Seek equity, not concessions, Hamid Ansari advises Muslims

October 18th, 2008 - 8:47 pm ICT by IANS  

Aligarh (Uttar Pradesh), Oct 18 (IANS) Terming the affirmation of identity a “legitimate pursuit”, Vice President Hamid Ansari Saturday urged Indian Muslims to seek equity rather than concessions.While listing out several correctives for the community independent of government agencies, he said: “Affirmation of identity is a legitimate pursuit; (but) seeking special dispensations will not get us very far.

“Seek equity, not concessions, from the State and draw practical lessons from success stories of others, including our own elsewhere,” he said while inaugurating the two-day world alumni summit of the Aligarh Muslim University (AMU) here.

He lamented that the Muslim community “failed to take note of, emulate and adapt the initiatives taken by other communities in creative ventures in the field of education independent of government agencies”.

Ansari said: “While shikwa (complaint) about our condition was valid, there was no need to carry it to the point of incapacity for autonomous action.”

The vice president said the university had only partially succeeded in fulfilling its mission of bringing modern education to the Muslims. An AMU alumnus himself, Ansari had served as the AMU vice chancellor from May 2000 to March 2002.

“This institution came into existence in 1875 in response to a specific need, and on the basis of a vision. Its mission was to bring the fruits of modern education to the Muslim of India,” Ansari said.

“This included inculcating a spirit of rational thinking and scientific enquiry,” he said and added: “The mission succeeded to a point, but failed to go beyond it. The results of that failure are evident and in no need of elaboration.”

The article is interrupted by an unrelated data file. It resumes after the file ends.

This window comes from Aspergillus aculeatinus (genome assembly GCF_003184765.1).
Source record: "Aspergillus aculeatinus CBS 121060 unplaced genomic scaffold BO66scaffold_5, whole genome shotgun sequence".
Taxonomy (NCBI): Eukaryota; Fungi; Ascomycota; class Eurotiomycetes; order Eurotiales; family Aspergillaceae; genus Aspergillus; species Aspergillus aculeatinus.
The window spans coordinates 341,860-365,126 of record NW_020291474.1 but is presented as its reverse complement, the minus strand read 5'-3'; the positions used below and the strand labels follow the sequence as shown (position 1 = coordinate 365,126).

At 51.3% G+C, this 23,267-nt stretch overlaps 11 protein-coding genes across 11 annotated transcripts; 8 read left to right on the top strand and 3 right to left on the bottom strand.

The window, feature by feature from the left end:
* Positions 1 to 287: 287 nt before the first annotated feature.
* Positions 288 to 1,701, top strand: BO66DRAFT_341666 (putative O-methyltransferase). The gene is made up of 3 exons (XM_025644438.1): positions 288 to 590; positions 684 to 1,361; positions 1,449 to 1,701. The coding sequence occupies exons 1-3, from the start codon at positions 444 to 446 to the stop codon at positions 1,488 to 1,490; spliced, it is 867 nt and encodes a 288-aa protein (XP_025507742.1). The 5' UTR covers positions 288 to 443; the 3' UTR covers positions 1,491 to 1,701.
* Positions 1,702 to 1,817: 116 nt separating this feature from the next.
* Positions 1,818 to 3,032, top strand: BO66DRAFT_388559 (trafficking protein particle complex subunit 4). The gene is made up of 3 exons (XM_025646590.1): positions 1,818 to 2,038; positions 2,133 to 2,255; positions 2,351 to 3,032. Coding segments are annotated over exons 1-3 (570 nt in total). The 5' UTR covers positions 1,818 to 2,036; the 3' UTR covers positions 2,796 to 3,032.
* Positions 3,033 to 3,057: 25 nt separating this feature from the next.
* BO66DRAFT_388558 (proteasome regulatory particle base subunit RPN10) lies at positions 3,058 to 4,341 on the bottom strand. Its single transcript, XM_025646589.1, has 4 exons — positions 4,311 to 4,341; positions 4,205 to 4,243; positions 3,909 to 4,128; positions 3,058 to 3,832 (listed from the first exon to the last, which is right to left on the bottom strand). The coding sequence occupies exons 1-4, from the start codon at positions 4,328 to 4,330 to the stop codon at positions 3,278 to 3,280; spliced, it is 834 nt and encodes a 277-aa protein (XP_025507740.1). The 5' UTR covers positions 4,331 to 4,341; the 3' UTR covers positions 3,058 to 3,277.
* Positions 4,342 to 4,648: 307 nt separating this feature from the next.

Ansari asserted: “Let us candidly admit that our failure was conceptual as well as practical. We failed to appreciate that educational advancement cannot be sectional, nor can it be attained in a vacuum divorced from social change and without changes in levels of consciousness about evolving requirements of the world around us, nationally and internationally.”

He said the necessity of education for all was recognized little and “we succumbed to selectivity.”

Ansari asserted that this resulted in the illiteracy levels remaining above the national average and till recently sections of economically better off were exposed to modern and higher education.

“There was an inordinate delay in appreciating the need for female literacy and its relevance for educating new generations,” the vice president said.

He suggested that everyone, especially the university, should ensure that every child from every locality went to a primary school as also that children complete eight years of schooling. After that, it should be ensured that the children went up to class 10 or take up vocational coaching.

The vice president suggested to “identify and assist those qualified to enter universities or professional institutions. Inculcate in them a spirit of competition”.

“This wider setting is relevant to the Alumni’s understandable concern for the institution so dear to us. For many of us, however, this is not the university in which we spent our youth,” he said.

Ansari asserted, “We live in fast changing times. The AMU of yesteryears had lesser numbers, greater space, fewer pressures. On each count today, the situation has worsened. This has impacted adversely on the output in diverse ways and has become a matter of concern.

“Innovative thinking, rather than nostalgia, is the call of the hour,” he said.

University vice chancellor P.K. Abdul Azis, who conceived the idea of a world summit of AMU alumni, said the event was meant to re-position the institution’s role in the contemporary globalised world.

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